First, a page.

The new United Nations (UN) rights chief Friday (December 9) said he would follow up on bombshell findings by his predecessor of serious rights abuses and possible crimes against humanity in China's Xinjiang region.
Volker Turk, who took over as UN high commissioner for human rights in October, said the report released by outgoing commissioner Michelle Bachelet on August 31 was "very important".
"It has highlighted very serious human rights concerns. And my focus is on following up on the recommendations that are contained in the report," he told a news conference in Geneva, Switzerland.
Bachelet published the long-awaited report just minutes before her term ended, after facing significant pressure from Beijing to withhold the document, and also from Western countries and rights groups to release it.
It detailed a string of rights violations against Uighurs and other Muslim minorities in Xinjiang, urging the world to pay "urgent attention" to the human rights situation in the far-western region.
The report highlighted "credible" allegations of widespread torture, arbitrary detention and violations of religious and reproductive rights.
And it brought UN endorsement to long-running allegations by campaigners and others, who accuse Beijing of detaining more than one million Uighurs and other Muslims and forcibly sterilising women.
China, which insists it is running vocational training centres in the region to counter extremism, launched an all-out offensive to convince countries to dismiss the report.
And it thwarted an unprecedented effort in October to put the report on the UN Human Rights Council agenda to be debated.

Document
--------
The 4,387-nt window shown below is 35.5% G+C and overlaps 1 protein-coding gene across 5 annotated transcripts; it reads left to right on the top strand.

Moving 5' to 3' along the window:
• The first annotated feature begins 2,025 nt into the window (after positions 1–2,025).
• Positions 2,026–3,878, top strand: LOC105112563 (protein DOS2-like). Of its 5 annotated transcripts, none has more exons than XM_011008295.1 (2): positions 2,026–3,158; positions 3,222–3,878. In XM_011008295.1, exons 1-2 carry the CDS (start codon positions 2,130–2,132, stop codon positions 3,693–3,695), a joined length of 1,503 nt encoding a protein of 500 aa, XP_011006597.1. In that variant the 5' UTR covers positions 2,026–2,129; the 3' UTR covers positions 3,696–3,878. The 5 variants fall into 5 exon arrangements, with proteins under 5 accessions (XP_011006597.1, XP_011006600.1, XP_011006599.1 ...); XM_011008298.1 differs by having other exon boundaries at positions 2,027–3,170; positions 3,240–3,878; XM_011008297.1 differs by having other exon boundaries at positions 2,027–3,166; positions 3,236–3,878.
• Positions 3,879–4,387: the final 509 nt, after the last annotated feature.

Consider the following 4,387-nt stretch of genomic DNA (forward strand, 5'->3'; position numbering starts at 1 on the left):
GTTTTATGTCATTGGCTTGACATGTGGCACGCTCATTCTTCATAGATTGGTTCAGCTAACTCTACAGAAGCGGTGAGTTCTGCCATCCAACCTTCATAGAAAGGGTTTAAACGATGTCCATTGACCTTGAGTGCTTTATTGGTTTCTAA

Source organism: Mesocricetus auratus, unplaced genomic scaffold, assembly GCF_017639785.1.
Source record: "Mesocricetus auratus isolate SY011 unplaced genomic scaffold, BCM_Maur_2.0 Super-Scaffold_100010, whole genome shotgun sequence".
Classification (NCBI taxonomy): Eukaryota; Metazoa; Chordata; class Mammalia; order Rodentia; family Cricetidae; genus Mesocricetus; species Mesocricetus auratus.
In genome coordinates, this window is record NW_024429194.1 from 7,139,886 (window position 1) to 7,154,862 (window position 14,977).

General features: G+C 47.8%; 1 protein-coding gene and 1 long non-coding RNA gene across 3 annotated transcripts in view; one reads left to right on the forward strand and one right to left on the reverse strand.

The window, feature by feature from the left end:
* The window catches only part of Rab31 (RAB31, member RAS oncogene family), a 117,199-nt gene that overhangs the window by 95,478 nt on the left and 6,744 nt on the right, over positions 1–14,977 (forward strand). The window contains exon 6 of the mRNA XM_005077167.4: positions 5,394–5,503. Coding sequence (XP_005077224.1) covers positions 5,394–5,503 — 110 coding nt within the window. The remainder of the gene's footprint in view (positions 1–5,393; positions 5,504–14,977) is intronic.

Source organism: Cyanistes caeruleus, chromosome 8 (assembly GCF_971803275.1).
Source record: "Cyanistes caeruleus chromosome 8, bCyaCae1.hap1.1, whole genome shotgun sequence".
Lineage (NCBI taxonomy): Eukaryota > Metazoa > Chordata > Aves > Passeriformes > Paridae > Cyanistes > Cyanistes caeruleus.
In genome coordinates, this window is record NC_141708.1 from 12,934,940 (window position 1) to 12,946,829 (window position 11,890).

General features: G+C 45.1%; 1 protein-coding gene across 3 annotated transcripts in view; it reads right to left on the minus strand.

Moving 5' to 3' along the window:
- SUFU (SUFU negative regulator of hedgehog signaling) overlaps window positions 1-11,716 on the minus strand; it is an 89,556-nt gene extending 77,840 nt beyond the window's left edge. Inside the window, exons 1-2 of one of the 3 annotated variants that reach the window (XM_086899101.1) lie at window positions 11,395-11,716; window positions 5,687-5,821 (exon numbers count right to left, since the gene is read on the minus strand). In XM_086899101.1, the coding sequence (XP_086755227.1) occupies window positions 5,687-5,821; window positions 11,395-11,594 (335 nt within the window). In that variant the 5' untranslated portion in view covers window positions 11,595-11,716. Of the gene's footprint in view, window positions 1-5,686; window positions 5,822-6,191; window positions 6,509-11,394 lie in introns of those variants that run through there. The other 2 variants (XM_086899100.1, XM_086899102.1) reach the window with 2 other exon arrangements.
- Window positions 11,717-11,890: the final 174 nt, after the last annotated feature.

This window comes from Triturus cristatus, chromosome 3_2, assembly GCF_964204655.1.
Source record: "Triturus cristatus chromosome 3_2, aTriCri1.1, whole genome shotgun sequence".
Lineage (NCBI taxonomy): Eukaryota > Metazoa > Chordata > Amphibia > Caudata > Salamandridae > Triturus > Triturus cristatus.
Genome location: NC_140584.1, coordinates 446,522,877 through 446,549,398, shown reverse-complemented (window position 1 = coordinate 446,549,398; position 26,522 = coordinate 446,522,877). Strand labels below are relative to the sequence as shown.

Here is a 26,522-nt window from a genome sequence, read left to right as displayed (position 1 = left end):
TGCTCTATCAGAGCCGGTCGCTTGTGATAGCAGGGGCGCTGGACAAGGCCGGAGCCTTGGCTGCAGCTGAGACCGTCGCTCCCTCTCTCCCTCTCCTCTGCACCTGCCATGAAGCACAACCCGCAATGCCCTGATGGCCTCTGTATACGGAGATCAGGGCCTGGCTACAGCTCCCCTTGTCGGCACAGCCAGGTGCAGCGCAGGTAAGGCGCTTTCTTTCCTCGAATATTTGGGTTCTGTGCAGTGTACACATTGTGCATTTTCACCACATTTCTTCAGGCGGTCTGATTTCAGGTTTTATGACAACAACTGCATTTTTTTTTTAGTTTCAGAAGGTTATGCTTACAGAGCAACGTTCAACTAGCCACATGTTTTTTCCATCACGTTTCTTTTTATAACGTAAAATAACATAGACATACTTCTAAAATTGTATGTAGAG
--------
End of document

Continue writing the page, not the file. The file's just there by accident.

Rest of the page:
Asked how he would proceed on the matter, Turk stressed Friday that "we will, and I will personally, continue engaging with the authorities.
"I am very determined to do so.
"Hope springs eternal for changes."
Just last month, cybersecurity researchers said they had found evidence of Chinese spyware in Uighur-language apps that can track the location and harvest the data of Uighurs living in China and abroad.
The spyware enabled hackers to collect sensitive data including a user's location, contacts, call logs, text messages and files, the report said, and could also take photos and record calls.
Researchers said the apps could have been used to detect evidence of religious extremism or separatism, for which Uighurs have been imprisoned, some for decades.
For years, China has engaged in mass monitoring of Uighurs in Xinjiang, creating a province-wide surveillance platform that vacuums Uighurs' personal data from their phones and tracks their movements through facial recognition.
This week, academics and researchers also revealed "massive and expanding links" between the car industry and abuses of Uighurs' rights in Xinjiang, following a six-month investigation.
The Chinese government has deliberately shifted mining and raw material processing and auto part manufacturing into Xinjiang, the team alleged after analysing publicly available documents.